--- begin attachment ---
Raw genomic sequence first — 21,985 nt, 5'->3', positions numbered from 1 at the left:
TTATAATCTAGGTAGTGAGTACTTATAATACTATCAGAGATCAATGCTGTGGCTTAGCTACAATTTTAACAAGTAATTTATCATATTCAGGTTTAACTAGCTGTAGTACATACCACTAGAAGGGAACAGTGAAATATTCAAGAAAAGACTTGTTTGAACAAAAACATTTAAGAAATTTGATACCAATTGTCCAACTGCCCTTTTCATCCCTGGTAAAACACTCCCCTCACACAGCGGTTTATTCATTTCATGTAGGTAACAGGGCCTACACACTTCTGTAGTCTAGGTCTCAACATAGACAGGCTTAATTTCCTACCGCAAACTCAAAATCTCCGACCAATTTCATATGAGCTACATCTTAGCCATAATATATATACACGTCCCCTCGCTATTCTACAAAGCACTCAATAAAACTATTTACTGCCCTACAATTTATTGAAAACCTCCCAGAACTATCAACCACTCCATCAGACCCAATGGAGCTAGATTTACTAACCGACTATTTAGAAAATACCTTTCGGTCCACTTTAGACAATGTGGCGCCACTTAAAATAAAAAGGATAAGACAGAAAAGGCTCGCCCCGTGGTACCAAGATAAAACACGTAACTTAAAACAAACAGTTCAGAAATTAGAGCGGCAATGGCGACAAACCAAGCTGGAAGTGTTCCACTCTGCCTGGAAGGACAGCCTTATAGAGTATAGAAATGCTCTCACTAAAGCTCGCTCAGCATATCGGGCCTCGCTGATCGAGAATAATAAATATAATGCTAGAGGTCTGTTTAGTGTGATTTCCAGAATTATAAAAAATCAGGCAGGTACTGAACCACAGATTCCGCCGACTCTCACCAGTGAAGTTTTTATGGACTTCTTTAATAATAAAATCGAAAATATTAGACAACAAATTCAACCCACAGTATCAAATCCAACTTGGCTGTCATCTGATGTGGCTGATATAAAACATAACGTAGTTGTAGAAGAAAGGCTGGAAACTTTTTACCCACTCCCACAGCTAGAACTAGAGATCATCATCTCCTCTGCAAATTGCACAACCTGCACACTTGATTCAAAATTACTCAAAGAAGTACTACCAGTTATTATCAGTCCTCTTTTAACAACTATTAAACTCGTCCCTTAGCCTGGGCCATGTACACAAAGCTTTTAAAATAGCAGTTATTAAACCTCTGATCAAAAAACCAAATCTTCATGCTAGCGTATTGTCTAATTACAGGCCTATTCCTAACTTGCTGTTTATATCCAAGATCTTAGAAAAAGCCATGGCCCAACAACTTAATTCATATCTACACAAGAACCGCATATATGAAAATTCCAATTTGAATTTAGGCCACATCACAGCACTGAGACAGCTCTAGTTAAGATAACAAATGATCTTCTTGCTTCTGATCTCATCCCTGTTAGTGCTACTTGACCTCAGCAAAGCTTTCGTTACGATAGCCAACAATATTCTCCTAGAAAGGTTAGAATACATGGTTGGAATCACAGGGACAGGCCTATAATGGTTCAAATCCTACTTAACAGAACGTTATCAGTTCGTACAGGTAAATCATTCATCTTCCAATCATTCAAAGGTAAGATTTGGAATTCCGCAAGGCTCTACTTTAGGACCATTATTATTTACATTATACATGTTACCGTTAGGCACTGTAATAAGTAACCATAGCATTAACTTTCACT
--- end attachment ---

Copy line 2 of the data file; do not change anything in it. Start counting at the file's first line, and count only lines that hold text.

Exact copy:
TTATAATCTAGGTAGTGAGTACTTATAATACTATCAGAGATCAATGCTGTGGCTTAGCTACAATTTTAACAAGTAATTTATCATATTCAGGTTTAACTAGCTGTAGTACATACCACTAGAAGGGAACAGTGAAATATTCAAGAAAAGACTTGTTTGAACAAAAACATTTAAGAAATTTGATACCAATTGTCCAACTGCCCTTTTCATCCCTGGTAAAACACTCCCCTCACACAGCGGTTTATTCATTTCATGTAGGTAACAGGGCCTACACACTTCTGTAGTCTAGGTCTCAACATAGACAGGCTTAATTTCCTACCGCAAACTCAAAATCTCCGACCAATTTCATATGAGCTACATCTTAGCCATAATATATATACACGTCCCCTCGCTATTCTACAAAGCACTCAATAAAACTATTTACTGCCCTACAATTTATTGAAAACCTCCCAGAACTATCAACCACTCCATCAGACCCAATGGAGCTAGATTTACTAACCGACTATTTAGAAAATACCTTTCGGTCCACTTTAGACAATGTGGCGCCACTTAAAATAAAAAGGATAAGACAGAAAAGGCTCGCCCCGTGGTACCAAGATAAAACACGTAACTTAAAACAAACAGTTCAGAAATTAGAGCGGCAATGGCGACAAACCAAGCTGGAAGTGTTCCACTCTGCCTGGAAGGACAGCCTTATAGAGTATAGAAATGCTCTCACTAAAGCTCGCTCAGCATATCGGGCCTCGCTGATCGAGAATAATAAATATAATGCTAGAGGTCTGTTTAGTGTGATTTCCAGAATTATAAAAAATCAGGCAGGTACTGAACCACAGATTCCGCCGACTCTCACCAGTGAAGTTTTTATGGACTTCTTTAATAATAAAATCGAAAATATTAGACAACAAATTCAACCCACAGTATCAAATCCAACTTGGCTGTCATCTGATGTGGCTGATATAAAACATAACGTAGTTGTAGAAGAAAGGCTGGAAACTTTTTACCCACTCCCACAGCTAGAACTAGAGATCATCATCTCCTCTGCAAATTGCACAACCTGCACACTTGATTCAAAATTACTCAAAGAAGTACTACCAGTTATTATCAGTCCTCTTTTAACAACTATTAAACTCGTCCCTTAGCCTGGGCCATGTACACAAAGCTTTTAAAATAGCAGTTATTAAACCTCTGATCAAAAAACCAAATCTTCATGCTAGCGTATTGTCTAATTACAGGCCTATTCCTAACTTGCTGTTTATATCCAAGATCTTAGAAAAAGCCATGGCCCAACAACTTAATTCATATCTACACAAGAACCGCATATATGAAAATTCCAATTTGAATTTAGGCCACATCACAGCACTGAGACAGCTCTAGTTAAGATAACAAATGATCTTCTTGCTTCTGATCTCATCCCTGTTAGTGCTACTTGACCTCAGCAAAGCTTTCGTTACGATAGCCAACAATATTCTCCTAGAAAGGTTAGAATACATGGTTGGAATCACAGGGACAGGCCTATAATGGTTCAAATCCTACTTAACAGAACGTTATCAGTTCGTACAGGTAAATCATTCATCTTCCAATCATTCAAAGGTAAGATTTGGAATTCCGCAAGGCTCTACTTTAGGACCATTATTATTTACATTATACATGTTACCGTTAGGCACTGTAATAAGTAACCATAGCATTAACTTTCACT